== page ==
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Energy storage is starting to rival new transmission

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Jan 18, 2023
Three batteries as the bars of a bar chart, each one increasing in height.

Illustration: Gabriella Turrisi/Axios

Energy storage has emerged as a viable alternative to building transmission lines — and investors and utilities are taking notice.

Why it matters: The breakthrough is timely, as transmission issues remain one of the biggest bottlenecks slowing renewables deployment.

Driving the news: A new study from consulting group Quanta Technology argues that energy storage can compete on a cost basis with transmission.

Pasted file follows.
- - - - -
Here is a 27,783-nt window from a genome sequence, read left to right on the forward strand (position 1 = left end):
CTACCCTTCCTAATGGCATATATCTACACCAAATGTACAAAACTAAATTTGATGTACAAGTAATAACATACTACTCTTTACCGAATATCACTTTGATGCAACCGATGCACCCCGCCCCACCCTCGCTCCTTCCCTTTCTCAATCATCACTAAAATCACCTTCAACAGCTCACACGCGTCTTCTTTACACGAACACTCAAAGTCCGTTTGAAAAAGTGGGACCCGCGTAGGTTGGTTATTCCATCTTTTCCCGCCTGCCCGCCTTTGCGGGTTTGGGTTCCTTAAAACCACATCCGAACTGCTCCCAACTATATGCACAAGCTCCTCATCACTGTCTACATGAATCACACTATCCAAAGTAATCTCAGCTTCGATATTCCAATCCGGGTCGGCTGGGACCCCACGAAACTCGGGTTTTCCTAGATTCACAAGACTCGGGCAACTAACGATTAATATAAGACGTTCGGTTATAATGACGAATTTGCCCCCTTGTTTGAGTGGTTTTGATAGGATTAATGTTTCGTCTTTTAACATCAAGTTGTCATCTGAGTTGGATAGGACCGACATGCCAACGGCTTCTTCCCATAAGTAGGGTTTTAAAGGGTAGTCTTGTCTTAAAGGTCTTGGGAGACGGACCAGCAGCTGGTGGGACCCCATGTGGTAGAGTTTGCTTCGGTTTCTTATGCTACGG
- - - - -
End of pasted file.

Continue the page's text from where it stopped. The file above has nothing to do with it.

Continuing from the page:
• Caveat: The study was commissioned by — wait for it — an energy storage industry group. But other studies have emerged with the same conclusion.
  • One example comes from consultant Guidehouse Insights, which in February also found that storage systems can rival new transmission.

Meanwhile: Grid operators and investors are already acting.

  • California's Public Utilities Commission last week approved 800 MW in new solar and storage projects, per Utility Dive.
  • Last week, storage developer Hydrostor signed a $1 billion, 25-year PPA to supply customers in California.

Plus: The U.S. is on track for nearly a 4x increase in utility-scale energy storage by 2025, the Energy Information Administration wrote last month.

  • The bulk of new storage projects are planned for California and Texas — 23 GW in operating and planned storage capacity in those two states alone, per S&P Market Intelligence.
  • The next closest is Nevada, at about 3.6 GW.
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